If you’ve ever wondered about how to choose a good blacksmith hammer for your home forge, this post is for you! My husband Dan shares all about the different types of hammers, and how to select the right forging hammer for you, in this latest installment in our series on blacksmithing at home.
The Most Important Piece of Equipment for a Smith – The Hammer
You can’t be a blacksmith without having a hammer, and it is the tool that you will use the most. It will become a part of you – part of your blacksmithing soul – so choose wisely which one (or ones) you want to use, and this is the other area that you don’t want to skimp on cost. Buy quality, because it will be with you for the rest of your life and save you a ton of frustration if you get the right kind and the right quality.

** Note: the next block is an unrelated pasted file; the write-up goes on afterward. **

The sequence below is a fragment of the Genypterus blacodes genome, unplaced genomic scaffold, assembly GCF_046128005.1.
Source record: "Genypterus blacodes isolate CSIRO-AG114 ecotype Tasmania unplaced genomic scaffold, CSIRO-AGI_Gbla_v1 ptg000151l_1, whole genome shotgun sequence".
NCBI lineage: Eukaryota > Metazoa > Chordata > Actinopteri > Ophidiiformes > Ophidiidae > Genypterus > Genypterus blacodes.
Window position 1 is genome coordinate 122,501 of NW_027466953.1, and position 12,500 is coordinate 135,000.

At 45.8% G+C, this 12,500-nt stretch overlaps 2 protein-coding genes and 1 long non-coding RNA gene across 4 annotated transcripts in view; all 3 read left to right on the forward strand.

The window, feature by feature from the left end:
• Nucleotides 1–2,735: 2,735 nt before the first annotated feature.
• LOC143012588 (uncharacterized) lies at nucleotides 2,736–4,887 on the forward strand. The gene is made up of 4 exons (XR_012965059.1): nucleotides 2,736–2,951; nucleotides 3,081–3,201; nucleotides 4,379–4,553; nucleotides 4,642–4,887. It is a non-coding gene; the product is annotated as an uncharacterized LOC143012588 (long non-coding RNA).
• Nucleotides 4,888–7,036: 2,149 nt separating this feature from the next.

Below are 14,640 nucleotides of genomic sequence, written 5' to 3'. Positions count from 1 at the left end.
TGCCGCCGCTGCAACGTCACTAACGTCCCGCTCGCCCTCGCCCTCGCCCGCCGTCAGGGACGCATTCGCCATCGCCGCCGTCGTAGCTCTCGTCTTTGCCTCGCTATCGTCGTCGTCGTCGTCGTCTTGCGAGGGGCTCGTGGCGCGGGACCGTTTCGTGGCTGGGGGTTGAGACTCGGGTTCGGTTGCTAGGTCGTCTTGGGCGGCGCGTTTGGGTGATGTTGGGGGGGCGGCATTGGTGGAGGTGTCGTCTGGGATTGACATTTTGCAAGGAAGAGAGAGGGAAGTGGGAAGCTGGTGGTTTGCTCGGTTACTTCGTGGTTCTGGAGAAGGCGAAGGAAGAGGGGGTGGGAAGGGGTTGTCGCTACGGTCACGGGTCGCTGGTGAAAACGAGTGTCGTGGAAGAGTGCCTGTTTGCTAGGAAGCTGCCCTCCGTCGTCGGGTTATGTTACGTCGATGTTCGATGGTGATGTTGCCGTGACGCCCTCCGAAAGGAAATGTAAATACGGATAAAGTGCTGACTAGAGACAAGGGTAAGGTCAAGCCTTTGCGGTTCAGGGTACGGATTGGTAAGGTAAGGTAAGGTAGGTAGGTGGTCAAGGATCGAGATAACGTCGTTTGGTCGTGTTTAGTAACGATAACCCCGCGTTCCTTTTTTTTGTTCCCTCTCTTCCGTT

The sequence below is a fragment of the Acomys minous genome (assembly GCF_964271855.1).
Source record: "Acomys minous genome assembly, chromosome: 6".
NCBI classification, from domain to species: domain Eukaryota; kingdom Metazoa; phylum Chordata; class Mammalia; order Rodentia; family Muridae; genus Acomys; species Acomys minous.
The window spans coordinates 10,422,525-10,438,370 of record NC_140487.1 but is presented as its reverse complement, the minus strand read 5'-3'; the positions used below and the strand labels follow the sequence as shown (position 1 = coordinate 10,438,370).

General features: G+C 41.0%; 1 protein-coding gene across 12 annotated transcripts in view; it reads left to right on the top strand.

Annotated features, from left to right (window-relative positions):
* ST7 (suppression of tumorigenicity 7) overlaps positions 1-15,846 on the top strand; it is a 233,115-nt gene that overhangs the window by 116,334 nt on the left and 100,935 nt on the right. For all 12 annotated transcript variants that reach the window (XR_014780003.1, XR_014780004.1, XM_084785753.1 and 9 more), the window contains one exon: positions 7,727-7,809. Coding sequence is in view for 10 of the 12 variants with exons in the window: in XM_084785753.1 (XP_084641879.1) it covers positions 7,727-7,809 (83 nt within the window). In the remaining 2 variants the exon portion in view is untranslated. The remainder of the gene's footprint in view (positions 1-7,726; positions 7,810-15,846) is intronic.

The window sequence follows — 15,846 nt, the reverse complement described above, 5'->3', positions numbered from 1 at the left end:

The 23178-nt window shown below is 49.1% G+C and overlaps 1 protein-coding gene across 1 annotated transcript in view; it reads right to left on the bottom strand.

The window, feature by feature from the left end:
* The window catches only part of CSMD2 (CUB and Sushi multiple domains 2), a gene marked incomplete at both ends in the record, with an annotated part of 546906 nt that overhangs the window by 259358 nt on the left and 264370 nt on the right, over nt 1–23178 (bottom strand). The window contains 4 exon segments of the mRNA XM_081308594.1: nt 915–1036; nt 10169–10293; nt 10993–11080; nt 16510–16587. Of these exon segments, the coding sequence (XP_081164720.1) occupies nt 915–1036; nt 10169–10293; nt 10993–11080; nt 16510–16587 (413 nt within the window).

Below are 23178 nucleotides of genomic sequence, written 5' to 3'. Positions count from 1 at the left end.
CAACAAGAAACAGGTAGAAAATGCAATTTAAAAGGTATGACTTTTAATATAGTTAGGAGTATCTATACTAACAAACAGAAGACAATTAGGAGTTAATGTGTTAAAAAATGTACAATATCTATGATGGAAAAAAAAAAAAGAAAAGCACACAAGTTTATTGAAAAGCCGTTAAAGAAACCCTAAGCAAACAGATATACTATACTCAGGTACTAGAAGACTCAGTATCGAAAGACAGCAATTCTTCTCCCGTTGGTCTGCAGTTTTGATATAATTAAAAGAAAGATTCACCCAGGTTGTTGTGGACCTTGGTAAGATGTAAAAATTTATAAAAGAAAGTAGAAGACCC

But isn’t a hammer a hammer, you ask? The short answer is no. The longer answer is one that is learned through time at the forge.
Factors to consider in Selecting a Hammer:
There are many, many types of hammers you can choose from. From the shape to the weight to the geographic origin of the design, a hammer can be as varied as the kind of job you are doing. So let’s look at the basics of what the hammer is for – after all, form follows function.